Poor John Key. Unable to get support in Parliament for his military misadventure. Assailed on all sides by politicians and critics who prefer an independent foreign policy to slavishly following America into another ill defined war. Damned by his own words, we’re going so as to pay the cost of New Zealand’s junior membership of “The Club”. From Bryce Edward’s media roundup:
The backlash against war
There’s been widespread sceptism and outrage in response to the Government’s announcement that New Zealand troops will be sent to Iraq.
Public support is not with the National Government on this issue, according to John Armstrong, who concludes that ‘the Prime Minister is not really winning the debate.
What is interesting about these [poll] results is that although support for deployment was higher than opposition, it was still relatively low. In previous major military deployments, public support has started out higher.
The backlash against deployment is coming from a wide variety of people. Dissenting voices include some surprising figures. …
Still, at least Key has one loyal friend and ally. That friend would be (and I know that this will surprise you!) Mike Hosking. Mike Hosking is an insightful and knowledgable chap. I know this because of the bio at the bottom of his article:
Mike’s insightfulness and knowledge makes him one of New Zealand’s most successful broadcasters.
Modest too – he should add that to the bio. Here’s what modest Mike had to say:
John Armstrong was … wrong to … suggest that … the Prime Minister was losing the argument.
The poll numbers tell us that he isn’t. Forty eight per cent in favour, 42 per cent against according to a One News Colmar Brunton poll out on Monday night. … So with a comfortable majority supporting the move, I’d be feeling pretty bullish that I’d done the right thing.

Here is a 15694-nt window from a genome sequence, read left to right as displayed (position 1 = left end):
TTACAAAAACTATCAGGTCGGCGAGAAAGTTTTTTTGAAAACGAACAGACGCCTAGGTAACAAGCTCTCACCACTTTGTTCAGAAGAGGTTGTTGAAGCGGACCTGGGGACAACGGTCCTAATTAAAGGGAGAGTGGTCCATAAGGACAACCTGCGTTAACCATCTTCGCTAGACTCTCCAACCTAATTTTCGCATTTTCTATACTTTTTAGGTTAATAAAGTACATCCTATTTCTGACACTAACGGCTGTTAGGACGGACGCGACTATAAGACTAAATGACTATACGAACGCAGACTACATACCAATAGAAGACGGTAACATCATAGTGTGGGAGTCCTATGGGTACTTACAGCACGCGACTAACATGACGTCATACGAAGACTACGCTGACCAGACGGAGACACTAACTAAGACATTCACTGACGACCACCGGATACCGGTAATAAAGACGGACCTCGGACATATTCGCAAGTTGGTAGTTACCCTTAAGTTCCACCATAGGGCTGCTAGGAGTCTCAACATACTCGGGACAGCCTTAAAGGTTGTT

Mike may be insightful, knowledgeable and modest, but he clearly doesn’t know anything about numbers. Forty eight percent is not a “comfortable majority”. Forty eight percent is not in fact a majority at all, although it is on this occasion a plurality. Forty two percent were opposed, ten percent didn’t know. I haven’t been able to find information on the sample size and margin of error, 48% to 42% may well be a statistically significant difference, but it isn’t a practically significant one. The country is split.
For a much better summary see Tracy Watkins:
John Key could have put the deployment to a vote but didn’t because he knew he would lose it. Unlike in 2003, when Helen Clark sent the SAS to Afghanistan with the blessing of an overwhelming majority in Parliament, Key is facing a divided Parliament – and a divided public.
Key has struggled to make the case for a deployment in the face of scepticism that, after more than a decade of fighting, any contribution by New Zealand can or will make a difference.
…Opposition parties have washed their hands of the decision. In Parliament today they lined up in condemnation of the decision to go to Iraq. In doing so, they have made it clear that any blood will be on Key’s hands alone should today’s decisions end in tragedy.
Despite the best efforts of Hosking, the facts are we’re going in to this war zone without the support of Parliament, without the support of the majority of the people, without clearly defined goals or an exit plan, without proper planning, and without a hope of making a practical difference. It’s the worst kind of “leadership”. And the poll numbers tell us that Kiwis have lost their historical appetite for this kind of misadventure.